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This article was published 31/8/2015 (1810 days ago), so information in it may no longer be current.
A trip back to school may be exciting, but it can also mean a trip below the poverty line for some cash-strapped post-secondary students.
Juggling the rising costs of tuition, rent and living expenses can mean meal-planning isn’t top priority. A steadily increasing number of college and university students in Manitoba are relying on food banks to get by, according to data from Winnipeg Harvest.
Michael Barkman, the Manitoba chairman for the Canadian Federation of Students, said students’ reliance on food banks isn’t a new thing, although in the last five years, their needs have become more noticeable.
"Clearly as we’re seeing, this is a very alarming trend and it needs to receive attention from government and the public," Barkman said.
Data compiled by Harvest shows the weight of food bank donations to the University of Winnipeg, Red River College and the Winnipeg Adult Education Centre has increased every year since 2010.
From 2010 to 2014, Winnipeg Harvest donated more than 626,000 pounds of food to these three schools.
Between 2013 and 2014, the weight of food donations at RRC alone increased by nearly 40 per cent — leaping to 31,278 pounds from 19,523 pounds.
For Rebecca Trudeau, a former RRC food bank co-ordinator who now works at Winnipeg Harvest, the reality of student poverty hits close to home.
She had to use food banks as a child, but worked full-time while in college so she wouldn’t have to depend on them.
"People make jokes about (students eating) ramen all the time, but that’s legit — that’s student life. Although it is funny, it’s not healthy," Trudeau said. "That affects your mental health and your ability to do your work well enough."
RRC is introducing a new food bank trailer this year, which is tucked in a parking lot behind the Notre Dame campus so as to provide privacy for students picking up food.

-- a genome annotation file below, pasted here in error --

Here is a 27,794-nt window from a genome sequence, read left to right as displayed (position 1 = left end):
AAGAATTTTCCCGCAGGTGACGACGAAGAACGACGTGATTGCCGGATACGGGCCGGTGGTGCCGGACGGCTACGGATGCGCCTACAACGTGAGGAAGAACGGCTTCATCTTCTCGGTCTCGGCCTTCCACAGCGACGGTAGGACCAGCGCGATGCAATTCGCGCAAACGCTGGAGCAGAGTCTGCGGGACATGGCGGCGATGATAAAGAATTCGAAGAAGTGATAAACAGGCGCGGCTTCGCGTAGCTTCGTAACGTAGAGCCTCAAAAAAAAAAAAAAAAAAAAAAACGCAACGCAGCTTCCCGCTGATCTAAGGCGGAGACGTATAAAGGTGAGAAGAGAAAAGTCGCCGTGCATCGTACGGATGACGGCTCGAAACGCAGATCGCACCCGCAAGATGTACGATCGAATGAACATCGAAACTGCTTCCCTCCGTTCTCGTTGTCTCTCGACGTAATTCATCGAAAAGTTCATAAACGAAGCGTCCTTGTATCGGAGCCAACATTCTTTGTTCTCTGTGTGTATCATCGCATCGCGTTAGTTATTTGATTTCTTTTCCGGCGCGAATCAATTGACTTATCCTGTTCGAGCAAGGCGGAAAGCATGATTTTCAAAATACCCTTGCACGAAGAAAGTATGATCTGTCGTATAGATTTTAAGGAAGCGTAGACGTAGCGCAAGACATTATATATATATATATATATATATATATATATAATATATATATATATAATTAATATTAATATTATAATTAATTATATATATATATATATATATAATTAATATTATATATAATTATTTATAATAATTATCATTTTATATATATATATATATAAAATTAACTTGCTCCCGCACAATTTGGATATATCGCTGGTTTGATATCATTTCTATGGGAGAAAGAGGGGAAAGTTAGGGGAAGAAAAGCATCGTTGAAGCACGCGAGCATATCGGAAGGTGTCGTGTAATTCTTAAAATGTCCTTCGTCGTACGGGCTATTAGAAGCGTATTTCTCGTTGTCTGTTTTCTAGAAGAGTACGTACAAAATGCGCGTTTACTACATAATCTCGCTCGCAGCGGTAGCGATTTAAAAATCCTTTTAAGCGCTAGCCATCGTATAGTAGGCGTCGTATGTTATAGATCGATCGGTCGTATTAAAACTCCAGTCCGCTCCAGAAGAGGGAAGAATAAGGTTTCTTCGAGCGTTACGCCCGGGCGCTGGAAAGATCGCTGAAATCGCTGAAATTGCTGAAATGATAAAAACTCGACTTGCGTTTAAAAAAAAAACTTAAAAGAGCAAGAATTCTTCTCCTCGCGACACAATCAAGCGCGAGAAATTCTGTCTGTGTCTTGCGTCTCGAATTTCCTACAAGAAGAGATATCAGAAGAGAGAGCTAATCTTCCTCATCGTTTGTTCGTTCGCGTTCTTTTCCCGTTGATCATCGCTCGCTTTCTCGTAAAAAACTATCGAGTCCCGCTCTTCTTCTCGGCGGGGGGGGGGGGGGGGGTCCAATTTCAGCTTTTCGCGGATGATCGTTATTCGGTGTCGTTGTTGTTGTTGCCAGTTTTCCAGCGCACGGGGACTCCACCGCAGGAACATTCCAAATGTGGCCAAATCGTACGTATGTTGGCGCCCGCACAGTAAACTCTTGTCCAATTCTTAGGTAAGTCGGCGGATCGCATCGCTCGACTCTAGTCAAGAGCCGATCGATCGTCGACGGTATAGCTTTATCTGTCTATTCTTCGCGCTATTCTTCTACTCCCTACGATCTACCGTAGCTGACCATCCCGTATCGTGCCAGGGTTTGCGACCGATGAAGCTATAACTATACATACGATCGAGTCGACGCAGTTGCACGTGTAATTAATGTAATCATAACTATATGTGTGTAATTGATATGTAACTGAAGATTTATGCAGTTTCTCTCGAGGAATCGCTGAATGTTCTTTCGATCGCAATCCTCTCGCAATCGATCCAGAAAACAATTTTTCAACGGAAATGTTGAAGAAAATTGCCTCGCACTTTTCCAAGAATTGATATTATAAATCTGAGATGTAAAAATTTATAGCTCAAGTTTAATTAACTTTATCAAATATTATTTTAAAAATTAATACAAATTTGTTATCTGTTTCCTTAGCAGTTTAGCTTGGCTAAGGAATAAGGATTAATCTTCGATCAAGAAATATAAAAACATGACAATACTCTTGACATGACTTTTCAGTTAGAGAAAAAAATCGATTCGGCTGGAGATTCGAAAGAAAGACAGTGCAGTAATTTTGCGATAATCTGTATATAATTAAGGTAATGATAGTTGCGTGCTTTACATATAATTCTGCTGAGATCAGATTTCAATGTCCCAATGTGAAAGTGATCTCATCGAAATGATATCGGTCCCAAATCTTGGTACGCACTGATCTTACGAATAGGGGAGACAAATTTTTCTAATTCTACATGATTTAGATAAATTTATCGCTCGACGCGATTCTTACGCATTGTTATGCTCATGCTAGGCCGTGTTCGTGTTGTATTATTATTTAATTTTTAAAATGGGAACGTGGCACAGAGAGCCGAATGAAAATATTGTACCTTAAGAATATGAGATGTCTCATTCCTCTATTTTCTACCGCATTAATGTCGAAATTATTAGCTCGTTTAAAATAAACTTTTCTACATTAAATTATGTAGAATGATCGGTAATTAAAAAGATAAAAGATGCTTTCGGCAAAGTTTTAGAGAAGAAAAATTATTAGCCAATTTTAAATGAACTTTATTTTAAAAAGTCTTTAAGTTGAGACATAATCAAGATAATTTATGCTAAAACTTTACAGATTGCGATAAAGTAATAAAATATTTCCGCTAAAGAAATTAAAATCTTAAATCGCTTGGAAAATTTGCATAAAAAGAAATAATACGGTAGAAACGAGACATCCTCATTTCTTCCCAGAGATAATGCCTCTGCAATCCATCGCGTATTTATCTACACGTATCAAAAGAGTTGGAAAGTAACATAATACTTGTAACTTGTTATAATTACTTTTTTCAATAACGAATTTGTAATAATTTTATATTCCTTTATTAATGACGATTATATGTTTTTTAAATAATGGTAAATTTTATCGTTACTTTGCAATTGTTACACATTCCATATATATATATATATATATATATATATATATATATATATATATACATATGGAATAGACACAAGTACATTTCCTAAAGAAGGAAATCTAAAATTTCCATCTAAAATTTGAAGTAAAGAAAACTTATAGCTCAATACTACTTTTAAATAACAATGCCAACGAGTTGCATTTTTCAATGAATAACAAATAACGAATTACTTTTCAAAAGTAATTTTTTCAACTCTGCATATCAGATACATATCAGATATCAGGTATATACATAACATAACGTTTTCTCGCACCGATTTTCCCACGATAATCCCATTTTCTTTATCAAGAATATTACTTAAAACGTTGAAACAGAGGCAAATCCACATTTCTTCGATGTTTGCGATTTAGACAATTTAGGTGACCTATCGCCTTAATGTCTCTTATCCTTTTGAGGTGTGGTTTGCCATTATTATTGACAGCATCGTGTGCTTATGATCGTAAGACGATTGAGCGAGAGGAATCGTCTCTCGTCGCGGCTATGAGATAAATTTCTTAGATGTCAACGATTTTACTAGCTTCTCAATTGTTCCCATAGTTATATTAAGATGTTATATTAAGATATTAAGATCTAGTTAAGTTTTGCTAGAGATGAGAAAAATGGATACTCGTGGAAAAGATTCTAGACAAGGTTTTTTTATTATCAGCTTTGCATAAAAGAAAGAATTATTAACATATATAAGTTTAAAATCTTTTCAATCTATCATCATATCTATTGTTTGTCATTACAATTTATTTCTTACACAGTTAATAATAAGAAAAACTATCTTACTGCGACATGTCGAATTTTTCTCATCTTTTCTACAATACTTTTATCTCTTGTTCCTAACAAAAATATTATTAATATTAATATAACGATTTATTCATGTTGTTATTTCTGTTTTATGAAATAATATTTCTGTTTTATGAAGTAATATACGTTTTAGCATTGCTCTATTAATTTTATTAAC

After its old trailer was found to be no longer up to fire code, the Red River College Students’ Association (RRCSA) had to raise more than $100,000 to get a new one.
On an interim basis, Trudeau operated the food bank out of a cramped basement hallway at the Notre Dame campus every second Friday. There’s also a food bank that operates out of the Exchange District campus every second Wednesday.
Students sign up in advance for care packages filled with perishable and non-perishable food items, which usually last them four to five days, Trudeau said.
She got to know some of the food bank regulars and said many of them were single parents with families to support, or newcomers to Canada, looking for help with food on a short-term basis.
She met one student who lived in a hotel while going to school.
"Some of the students that I saw didn’t even have the amenities to cook things and some of them would only take things they could cook in the microwave," she said.
Trudeau said she thinks post-secondary institutions ought to contribute more financial support to their food banks.
The RRCSA and the University of Winnipeg Students’ Association (UWSA) organize and fund the food banks on their own. In the spring, U of W students voted in favour of an increased food bank levy during a general election referendum.
The UWSA increased student fees by an extra $1.50 per person to be able to hire an assistant food bank coordinator and to better accommodate the needs of its clients, said UWSA president Peyton Veitch.
There are about 150 students and community members registered for the UWSA food bank and about 75 people who use the service on average per week, he said.
"We’re really proud of being able to offer this service to community members and students who require it. But I think that what we have to ask ourselves in 2015 is: why do we have to continue to operate a food bank?" he said. "Frankly the fact that we even need to operate a food bank showcases a great failure in terms of our society’s ability to provide for everyone."
Veitch would like to see federal election candidates discuss the interconnected issues of student poverty, debt and rising tuition costs.
The average Manitoban student has to work twice as many hours as they did in 1975 to pay for their tuition in full, Veitch said, citing a 2014 study by the Canadian Centre for Policy Alternatives.
Addressing the root causes of students’ food bank usage needs to be done -- and fast, said Barkman.
"It’s a Band-Aid solution — food banks are not a sustainable option. We need to work on making post-secondary education more accessible," he said. "Students shouldn’t be making the decision between paying for tuition fees and paying for food."
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